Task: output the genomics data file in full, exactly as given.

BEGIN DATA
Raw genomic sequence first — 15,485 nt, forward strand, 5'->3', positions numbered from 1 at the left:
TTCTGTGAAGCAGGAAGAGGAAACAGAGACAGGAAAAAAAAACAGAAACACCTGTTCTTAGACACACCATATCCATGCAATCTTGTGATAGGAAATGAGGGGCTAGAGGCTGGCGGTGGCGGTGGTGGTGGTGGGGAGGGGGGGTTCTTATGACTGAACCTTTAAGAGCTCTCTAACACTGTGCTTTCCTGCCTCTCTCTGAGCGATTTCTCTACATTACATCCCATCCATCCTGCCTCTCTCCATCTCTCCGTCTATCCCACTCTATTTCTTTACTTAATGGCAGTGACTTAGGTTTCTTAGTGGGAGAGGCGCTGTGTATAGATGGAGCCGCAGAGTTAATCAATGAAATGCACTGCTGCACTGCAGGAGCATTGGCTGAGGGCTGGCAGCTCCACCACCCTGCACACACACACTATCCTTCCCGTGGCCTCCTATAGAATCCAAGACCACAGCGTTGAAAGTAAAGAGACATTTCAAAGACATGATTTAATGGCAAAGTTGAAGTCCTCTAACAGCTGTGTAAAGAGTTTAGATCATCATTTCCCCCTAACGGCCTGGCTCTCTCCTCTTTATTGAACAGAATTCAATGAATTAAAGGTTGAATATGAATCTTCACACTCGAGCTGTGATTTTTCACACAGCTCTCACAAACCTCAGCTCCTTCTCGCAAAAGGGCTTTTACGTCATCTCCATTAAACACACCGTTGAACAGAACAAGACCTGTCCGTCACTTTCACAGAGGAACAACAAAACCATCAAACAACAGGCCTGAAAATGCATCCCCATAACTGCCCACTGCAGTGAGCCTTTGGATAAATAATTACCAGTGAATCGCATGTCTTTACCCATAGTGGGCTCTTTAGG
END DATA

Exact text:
Raw genomic sequence first — 15,485 nt, forward strand, 5'->3', positions numbered from 1 at the left:
TTCTGTGAAGCAGGAAGAGGAAACAGAGACAGGAAAAAAAAACAGAAACACCTGTTCTTAGACACACCATATCCATGCAATCTTGTGATAGGAAATGAGGGGCTAGAGGCTGGCGGTGGCGGTGGTGGTGGTGGGGAGGGGGGGTTCTTATGACTGAACCTTTAAGAGCTCTCTAACACTGTGCTTTCCTGCCTCTCTCTGAGCGATTTCTCTACATTACATCCCATCCATCCTGCCTCTCTCCATCTCTCCGTCTATCCCACTCTATTTCTTTACTTAATGGCAGTGACTTAGGTTTCTTAGTGGGAGAGGCGCTGTGTATAGATGGAGCCGCAGAGTTAATCAATGAAATGCACTGCTGCACTGCAGGAGCATTGGCTGAGGGCTGGCAGCTCCACCACCCTGCACACACACACTATCCTTCCCGTGGCCTCCTATAGAATCCAAGACCACAGCGTTGAAAGTAAAGAGACATTTCAAAGACATGATTTAATGGCAAAGTTGAAGTCCTCTAACAGCTGTGTAAAGAGTTTAGATCATCATTTCCCCCTAACGGCCTGGCTCTCTCCTCTTTATTGAACAGAATTCAATGAATTAAAGGTTGAATATGAATCTTCACACTCGAGCTGTGATTTTTCACACAGCTCTCACAAACCTCAGCTCCTTCTCGCAAAAGGGCTTTTACGTCATCTCCATTAAACACACCGTTGAACAGAACAAGACCTGTCCGTCACTTTCACAGAGGAACAACAAAACCATCAAACAACAGGCCTGAAAATGCATCCCCATAACTGCCCACTGCAGTGAGCCTTTGGATAAATAATTACCAGTGAATCGCATGTCTTTACCCATAGTGGGCTCTTTAGG